Current guidance about informed consent suggests patients ought to know about the procedures involved in any treatments they agree to undergo, and have a right to be involved in decisions about their care. However, it is not clear how this guidance is and should be applied to decisions between variant surgical procedures such as abdominal or vaginal hysterectomy.
We sent structured questionnaires about information provision and decision-making to 157 women who were scheduled for hysterectomy in north-east Scotland. A purposive sub-sample of 20 women was interviewed in depth post-operatively.
104 women (66%) responded to the questionnaires. 75% reported being told at outpatient clinics what kind of hysterectomy they would have, but fewer than half had been told about the advantages and disadvantages of different kinds. Between 26% and 65% of women thought they had been given too little information about various issues pertaining to different types of hysterectomy.
The interview accounts suggested that gynaecologists offered women little opportunity to influence the selection of a surgical procedure. Women did not express a desire for a greater say in this selection, but appreciated being told, or would have liked to know, why particular procedures were recommended for them. There may be circumstances in which it is important for surgeons to tell patients about options they have ruled out in their particular cases.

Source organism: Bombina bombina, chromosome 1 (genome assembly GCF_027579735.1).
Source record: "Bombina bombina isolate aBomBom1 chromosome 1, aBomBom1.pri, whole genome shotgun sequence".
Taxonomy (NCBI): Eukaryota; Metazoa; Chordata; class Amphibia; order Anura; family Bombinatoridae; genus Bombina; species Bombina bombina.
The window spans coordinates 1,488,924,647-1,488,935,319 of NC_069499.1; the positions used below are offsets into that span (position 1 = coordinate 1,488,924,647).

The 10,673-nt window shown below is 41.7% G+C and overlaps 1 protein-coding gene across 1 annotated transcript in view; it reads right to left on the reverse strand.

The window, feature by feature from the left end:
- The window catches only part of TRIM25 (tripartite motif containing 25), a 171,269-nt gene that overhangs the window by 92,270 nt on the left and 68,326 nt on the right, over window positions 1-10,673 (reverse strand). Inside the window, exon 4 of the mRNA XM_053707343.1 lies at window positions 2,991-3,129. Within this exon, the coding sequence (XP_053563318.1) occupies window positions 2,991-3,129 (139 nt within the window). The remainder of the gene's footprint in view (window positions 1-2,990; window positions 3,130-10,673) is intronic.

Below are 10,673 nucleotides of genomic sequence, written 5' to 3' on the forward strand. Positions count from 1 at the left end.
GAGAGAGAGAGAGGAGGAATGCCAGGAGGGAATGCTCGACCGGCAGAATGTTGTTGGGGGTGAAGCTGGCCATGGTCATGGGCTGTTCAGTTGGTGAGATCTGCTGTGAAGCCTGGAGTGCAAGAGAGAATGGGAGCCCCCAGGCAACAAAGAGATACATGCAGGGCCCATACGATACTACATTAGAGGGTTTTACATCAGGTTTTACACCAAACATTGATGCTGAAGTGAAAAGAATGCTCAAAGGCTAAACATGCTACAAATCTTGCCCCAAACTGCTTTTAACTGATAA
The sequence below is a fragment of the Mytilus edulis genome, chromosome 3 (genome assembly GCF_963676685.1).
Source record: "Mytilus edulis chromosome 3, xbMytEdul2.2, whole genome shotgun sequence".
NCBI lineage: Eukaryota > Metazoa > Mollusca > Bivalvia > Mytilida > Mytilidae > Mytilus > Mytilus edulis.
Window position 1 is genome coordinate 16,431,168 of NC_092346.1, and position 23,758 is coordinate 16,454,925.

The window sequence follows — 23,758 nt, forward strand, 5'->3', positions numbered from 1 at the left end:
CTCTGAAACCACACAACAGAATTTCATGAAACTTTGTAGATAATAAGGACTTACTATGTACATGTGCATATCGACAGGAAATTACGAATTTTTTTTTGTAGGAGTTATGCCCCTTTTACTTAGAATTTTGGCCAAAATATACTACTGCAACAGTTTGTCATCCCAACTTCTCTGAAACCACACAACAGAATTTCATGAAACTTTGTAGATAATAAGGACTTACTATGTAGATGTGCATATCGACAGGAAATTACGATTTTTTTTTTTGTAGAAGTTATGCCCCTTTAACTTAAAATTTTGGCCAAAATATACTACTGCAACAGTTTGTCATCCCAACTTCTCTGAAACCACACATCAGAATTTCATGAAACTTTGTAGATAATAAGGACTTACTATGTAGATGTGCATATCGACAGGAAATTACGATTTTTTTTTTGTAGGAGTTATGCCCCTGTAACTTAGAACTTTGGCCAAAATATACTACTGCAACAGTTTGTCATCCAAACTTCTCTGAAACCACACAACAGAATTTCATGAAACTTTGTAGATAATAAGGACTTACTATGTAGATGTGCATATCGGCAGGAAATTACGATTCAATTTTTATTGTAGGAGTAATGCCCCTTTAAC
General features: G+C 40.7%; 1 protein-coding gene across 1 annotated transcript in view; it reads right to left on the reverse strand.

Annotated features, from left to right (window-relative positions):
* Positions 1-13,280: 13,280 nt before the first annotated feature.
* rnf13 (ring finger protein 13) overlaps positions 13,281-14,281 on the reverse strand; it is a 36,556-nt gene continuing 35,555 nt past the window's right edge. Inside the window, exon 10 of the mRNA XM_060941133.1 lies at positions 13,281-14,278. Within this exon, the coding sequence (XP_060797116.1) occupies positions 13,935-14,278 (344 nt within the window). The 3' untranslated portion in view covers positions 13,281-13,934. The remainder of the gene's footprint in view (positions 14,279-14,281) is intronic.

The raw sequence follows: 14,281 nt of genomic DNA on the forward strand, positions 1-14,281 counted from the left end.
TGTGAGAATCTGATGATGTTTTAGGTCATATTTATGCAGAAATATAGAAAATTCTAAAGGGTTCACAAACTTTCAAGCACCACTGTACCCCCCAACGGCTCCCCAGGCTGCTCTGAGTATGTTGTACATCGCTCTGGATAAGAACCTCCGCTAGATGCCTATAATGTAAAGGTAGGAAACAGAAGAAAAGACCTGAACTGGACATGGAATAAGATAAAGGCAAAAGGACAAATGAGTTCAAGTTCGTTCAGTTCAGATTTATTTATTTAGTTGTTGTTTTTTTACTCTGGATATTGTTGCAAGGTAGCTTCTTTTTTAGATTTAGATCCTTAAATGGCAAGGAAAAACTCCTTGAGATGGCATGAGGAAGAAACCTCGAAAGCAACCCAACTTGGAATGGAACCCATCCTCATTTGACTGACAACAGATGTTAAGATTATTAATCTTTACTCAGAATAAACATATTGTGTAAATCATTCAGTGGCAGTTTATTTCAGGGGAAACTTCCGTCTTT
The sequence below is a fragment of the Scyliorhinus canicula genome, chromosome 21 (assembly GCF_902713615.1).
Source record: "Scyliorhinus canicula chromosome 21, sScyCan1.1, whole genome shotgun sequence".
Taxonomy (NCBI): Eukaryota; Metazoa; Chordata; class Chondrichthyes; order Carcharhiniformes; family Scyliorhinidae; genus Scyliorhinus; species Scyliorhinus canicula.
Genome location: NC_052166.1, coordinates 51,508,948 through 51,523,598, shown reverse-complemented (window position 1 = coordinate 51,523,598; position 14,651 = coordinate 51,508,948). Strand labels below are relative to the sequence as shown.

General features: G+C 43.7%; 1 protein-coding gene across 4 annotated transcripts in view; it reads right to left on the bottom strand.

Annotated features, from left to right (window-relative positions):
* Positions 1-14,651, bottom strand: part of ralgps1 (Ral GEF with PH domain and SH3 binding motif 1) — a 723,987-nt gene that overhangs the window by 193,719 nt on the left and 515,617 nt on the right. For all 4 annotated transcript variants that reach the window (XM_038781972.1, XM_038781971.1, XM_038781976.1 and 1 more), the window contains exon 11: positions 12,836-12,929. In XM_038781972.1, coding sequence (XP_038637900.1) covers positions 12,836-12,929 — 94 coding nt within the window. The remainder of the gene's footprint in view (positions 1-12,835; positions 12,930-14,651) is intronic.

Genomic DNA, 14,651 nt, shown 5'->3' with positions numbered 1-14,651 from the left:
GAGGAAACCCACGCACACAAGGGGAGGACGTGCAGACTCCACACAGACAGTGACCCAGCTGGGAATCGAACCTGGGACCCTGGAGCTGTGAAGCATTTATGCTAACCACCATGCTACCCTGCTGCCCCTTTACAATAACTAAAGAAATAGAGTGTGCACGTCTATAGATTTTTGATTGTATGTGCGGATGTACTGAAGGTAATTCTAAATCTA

Decisions between alternative surgical procedures are often highly contingent on the dispositions and skills of individual surgeons. They raise practical and ethical issues that have been neglected in recent discussions about patient involvement in decision-making. As policy makers continue to emphasise the importance of choice and patients become increasingly aware of the existence of variant procedures, these issues need careful consideration. (c) 2005 Elsevier Ltd. All rights reserved.
- informed consent
- treatment decision-making
- patient choice
- subtotal abdominal hysterectomy
- patients preferences